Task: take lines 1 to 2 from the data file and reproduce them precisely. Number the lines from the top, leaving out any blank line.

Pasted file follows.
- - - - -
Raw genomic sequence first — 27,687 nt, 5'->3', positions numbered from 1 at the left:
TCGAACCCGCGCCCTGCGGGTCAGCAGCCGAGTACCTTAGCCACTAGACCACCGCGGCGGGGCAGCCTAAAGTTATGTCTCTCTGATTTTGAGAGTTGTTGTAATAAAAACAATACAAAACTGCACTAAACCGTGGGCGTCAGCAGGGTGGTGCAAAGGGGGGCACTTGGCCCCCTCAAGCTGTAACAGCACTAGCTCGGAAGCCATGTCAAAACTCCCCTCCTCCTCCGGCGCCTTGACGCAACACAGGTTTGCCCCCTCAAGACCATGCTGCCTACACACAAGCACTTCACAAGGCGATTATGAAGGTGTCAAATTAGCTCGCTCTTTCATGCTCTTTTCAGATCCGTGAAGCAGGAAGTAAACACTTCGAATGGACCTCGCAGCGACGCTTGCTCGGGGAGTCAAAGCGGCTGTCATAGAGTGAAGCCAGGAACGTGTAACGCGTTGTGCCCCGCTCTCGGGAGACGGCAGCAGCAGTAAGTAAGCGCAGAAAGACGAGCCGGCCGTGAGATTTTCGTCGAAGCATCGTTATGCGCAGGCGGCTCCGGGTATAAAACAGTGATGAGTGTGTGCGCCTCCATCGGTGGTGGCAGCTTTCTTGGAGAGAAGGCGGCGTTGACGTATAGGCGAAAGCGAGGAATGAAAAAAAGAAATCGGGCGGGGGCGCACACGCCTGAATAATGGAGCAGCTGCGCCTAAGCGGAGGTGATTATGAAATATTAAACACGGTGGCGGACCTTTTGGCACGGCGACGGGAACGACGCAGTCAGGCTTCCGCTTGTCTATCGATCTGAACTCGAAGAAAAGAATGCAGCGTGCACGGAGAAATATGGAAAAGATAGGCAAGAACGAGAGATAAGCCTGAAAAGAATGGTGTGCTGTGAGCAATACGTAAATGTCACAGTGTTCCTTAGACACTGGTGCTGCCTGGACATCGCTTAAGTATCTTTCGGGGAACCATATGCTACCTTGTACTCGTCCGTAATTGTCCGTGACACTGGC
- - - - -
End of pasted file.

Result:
Raw genomic sequence first — 27,687 nt, 5'->3', positions numbered from 1 at the left:
TCGAACCCGCGCCCTGCGGGTCAGCAGCCGAGTACCTTAGCCACTAGACCACCGCGGCGGGGCAGCCTAAAGTTATGTCTCTCTGATTTTGAGAGTTGTTGTAATAAAAACAATACAAAACTGCACTAAACCGTGGGCGTCAGCAGGGTGGTGCAAAGGGGGGCACTTGGCCCCCTCAAGCTGTAACAGCACTAGCTCGGAAGCCATGTCAAAACTCCCCTCCTCCTCCGGCGCCTTGACGCAACACAGGTTTGCCCCCTCAAGACCATGCTGCCTACACACAAGCACTTCACAAGGCGATTATGAAGGTGTCAAATTAGCTCGCTCTTTCATGCTCTTTTCAGATCCGTGAAGCAGGAAGTAAACACTTCGAATGGACCTCGCAGCGACGCTTGCTCGGGGAGTCAAAGCGGCTGTCATAGAGTGAAGCCAGGAACGTGTAACGCGTTGTGCCCCGCTCTCGGGAGACGGCAGCAGCAGTAAGTAAGCGCAGAAAGACGAGCCGGCCGTGAGATTTTCGTCGAAGCATCGTTATGCGCAGGCGGCTCCGGGTATAAAACAGTGATGAGTGTGTGCGCCTCCATCGGTGGTGGCAGCTTTCTTGGAGAGAAGGCGGCGTTGACGTATAGGCGAAAGCGAGGAATGAAAAAAAGAAATCGGGCGGGGGCGCACACGCCTGAATAATGGAGCAGCTGCGCCTAAGCGGAGGTGATTATGAAATATTAAACACGGTGGCGGACCTTTTGGCACGGCGACGGGAACGACGCAGTCAGGCTTCCGCTTGTCTATCGATCTGAACTCGAAGAAAAGAATGCAGCGTGCACGGAGAAATATGGAAAAGATAGGCAAGAACGAGAGATAAGCCTGAAAAGAATGGTGTGCTGTGAGCAATACGTAAATGTCACAGTGTTCCTTAGACACTGGTGCTGCCTGGACATCGCTTAAGTATCTTTCGGGGAACCATATGCTACCTTGTACTCGTCCGTAATTGTCCGTGACACTGGC